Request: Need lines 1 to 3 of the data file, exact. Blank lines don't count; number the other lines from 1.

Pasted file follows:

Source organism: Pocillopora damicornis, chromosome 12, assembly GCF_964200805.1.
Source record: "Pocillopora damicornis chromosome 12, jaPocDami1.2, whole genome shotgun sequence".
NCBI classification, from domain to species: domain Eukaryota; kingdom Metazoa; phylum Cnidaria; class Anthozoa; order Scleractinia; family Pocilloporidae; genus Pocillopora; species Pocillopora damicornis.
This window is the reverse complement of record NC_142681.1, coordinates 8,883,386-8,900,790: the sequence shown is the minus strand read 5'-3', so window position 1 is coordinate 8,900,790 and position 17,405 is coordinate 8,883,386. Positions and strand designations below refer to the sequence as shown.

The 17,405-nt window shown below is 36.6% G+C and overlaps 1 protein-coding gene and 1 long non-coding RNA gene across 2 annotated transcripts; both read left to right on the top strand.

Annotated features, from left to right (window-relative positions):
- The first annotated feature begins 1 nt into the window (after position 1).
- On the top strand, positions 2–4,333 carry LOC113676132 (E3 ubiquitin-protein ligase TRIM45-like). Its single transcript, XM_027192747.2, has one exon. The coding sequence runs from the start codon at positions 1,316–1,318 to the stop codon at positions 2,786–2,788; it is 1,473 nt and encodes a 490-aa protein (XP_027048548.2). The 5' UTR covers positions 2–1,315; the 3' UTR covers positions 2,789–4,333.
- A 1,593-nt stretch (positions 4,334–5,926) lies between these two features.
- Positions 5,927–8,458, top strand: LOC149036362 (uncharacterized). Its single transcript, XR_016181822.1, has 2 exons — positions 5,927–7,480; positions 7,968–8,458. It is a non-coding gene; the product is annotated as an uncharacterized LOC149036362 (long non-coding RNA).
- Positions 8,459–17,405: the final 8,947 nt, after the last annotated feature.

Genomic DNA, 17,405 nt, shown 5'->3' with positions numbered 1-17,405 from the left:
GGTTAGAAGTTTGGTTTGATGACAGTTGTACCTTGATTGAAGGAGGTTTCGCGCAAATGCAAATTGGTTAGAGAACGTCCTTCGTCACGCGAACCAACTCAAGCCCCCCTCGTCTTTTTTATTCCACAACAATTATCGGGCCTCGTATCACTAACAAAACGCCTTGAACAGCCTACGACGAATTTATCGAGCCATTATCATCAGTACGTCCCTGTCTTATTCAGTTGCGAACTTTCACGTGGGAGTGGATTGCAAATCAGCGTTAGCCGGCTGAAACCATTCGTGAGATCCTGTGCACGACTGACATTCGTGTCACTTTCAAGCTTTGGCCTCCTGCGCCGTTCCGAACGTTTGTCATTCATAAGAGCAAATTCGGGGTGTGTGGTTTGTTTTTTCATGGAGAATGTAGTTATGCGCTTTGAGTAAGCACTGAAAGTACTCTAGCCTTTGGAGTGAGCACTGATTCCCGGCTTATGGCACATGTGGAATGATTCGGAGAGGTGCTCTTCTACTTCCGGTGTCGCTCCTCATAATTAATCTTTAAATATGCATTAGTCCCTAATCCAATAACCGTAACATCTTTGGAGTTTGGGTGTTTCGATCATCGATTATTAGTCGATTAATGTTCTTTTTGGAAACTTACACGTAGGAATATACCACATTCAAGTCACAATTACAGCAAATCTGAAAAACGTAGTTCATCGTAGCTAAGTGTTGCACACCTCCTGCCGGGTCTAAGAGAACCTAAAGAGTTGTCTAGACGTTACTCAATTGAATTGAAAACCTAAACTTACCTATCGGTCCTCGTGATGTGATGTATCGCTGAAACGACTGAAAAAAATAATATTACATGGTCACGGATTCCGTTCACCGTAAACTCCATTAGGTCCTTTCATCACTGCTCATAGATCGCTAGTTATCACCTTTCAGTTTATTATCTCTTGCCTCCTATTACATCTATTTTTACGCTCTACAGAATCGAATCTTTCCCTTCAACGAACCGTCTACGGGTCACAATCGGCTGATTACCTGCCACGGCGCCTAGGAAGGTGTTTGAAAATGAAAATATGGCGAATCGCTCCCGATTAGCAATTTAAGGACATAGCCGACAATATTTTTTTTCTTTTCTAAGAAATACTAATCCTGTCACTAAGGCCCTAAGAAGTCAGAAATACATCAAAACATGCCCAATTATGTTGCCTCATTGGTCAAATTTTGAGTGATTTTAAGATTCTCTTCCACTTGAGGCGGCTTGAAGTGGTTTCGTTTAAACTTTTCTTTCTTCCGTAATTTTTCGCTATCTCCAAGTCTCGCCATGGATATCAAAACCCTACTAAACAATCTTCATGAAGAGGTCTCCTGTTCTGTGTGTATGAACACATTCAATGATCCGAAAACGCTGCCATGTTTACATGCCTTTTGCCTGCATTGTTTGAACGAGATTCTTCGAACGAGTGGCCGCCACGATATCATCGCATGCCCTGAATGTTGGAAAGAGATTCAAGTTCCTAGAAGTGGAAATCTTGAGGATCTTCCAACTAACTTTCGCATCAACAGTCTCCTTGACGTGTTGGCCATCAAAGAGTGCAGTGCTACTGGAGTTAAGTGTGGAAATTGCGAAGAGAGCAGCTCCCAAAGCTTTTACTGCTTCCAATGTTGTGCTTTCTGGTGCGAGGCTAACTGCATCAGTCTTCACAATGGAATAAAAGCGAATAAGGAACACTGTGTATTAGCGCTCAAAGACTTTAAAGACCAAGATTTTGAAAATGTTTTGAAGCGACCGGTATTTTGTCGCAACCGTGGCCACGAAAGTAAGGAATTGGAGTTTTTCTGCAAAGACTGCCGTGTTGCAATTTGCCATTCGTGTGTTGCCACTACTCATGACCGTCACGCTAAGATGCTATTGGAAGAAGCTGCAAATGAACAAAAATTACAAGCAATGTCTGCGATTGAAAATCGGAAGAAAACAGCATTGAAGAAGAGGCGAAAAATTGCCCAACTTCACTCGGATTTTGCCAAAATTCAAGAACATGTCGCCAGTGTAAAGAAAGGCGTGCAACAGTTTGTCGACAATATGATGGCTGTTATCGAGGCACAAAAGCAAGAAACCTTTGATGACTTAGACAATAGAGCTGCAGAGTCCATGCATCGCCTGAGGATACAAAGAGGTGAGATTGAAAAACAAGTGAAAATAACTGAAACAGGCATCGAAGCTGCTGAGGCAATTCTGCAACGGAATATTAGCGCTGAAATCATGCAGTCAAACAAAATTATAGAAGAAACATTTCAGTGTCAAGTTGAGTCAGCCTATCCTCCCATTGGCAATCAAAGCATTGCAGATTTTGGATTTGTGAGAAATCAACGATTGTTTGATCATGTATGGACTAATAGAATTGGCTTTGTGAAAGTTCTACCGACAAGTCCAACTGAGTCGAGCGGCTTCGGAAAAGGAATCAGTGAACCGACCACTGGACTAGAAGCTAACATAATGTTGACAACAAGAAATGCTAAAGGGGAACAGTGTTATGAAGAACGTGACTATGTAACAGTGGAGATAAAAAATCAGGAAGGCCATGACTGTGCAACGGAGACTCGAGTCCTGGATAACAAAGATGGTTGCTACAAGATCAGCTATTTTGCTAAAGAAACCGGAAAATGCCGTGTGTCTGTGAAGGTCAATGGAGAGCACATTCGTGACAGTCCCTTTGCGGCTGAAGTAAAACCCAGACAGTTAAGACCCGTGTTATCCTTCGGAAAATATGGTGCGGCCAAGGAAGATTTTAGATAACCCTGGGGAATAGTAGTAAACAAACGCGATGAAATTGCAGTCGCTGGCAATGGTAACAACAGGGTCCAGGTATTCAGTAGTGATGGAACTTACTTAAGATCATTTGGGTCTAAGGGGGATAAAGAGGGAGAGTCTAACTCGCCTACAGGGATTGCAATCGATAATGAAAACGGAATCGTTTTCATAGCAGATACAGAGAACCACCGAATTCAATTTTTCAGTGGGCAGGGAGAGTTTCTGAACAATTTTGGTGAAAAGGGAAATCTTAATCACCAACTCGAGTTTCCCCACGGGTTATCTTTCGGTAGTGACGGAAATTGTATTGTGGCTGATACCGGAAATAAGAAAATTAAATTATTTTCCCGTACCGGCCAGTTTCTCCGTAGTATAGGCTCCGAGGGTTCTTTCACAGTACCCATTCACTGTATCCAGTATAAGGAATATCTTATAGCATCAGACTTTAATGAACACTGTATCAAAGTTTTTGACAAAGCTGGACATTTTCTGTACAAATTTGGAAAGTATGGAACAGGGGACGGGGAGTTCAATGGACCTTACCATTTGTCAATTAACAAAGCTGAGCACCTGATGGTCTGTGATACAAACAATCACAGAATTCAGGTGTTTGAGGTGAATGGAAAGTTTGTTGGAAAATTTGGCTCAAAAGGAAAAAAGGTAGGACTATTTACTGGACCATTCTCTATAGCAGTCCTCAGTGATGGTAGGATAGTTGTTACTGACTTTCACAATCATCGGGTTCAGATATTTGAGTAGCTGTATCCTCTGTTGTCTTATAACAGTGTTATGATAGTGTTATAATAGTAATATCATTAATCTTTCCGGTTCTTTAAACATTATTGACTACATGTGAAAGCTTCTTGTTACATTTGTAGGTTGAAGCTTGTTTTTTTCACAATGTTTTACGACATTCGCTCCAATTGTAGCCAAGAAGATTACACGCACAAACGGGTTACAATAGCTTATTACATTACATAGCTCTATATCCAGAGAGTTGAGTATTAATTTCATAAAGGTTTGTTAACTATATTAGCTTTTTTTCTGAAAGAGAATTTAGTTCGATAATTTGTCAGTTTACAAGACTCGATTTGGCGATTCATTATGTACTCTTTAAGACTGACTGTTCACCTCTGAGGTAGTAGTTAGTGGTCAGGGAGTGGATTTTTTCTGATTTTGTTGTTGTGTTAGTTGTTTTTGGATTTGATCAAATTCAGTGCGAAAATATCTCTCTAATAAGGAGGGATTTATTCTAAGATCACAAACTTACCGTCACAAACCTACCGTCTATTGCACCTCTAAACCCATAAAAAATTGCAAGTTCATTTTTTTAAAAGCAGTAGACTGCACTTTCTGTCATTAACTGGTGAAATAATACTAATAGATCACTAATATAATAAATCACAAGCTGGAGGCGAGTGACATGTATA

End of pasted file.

Source organism: Pocillopora damicornis, chromosome 12, assembly GCF_964200805.1.
Source record: "Pocillopora damicornis chromosome 12, jaPocDami1.2, whole genome shotgun sequence".
NCBI classification, from domain to species: domain Eukaryota; kingdom Metazoa; phylum Cnidaria; class Anthozoa; order Scleractinia; family Pocilloporidae; genus Pocillopora; species Pocillopora damicornis.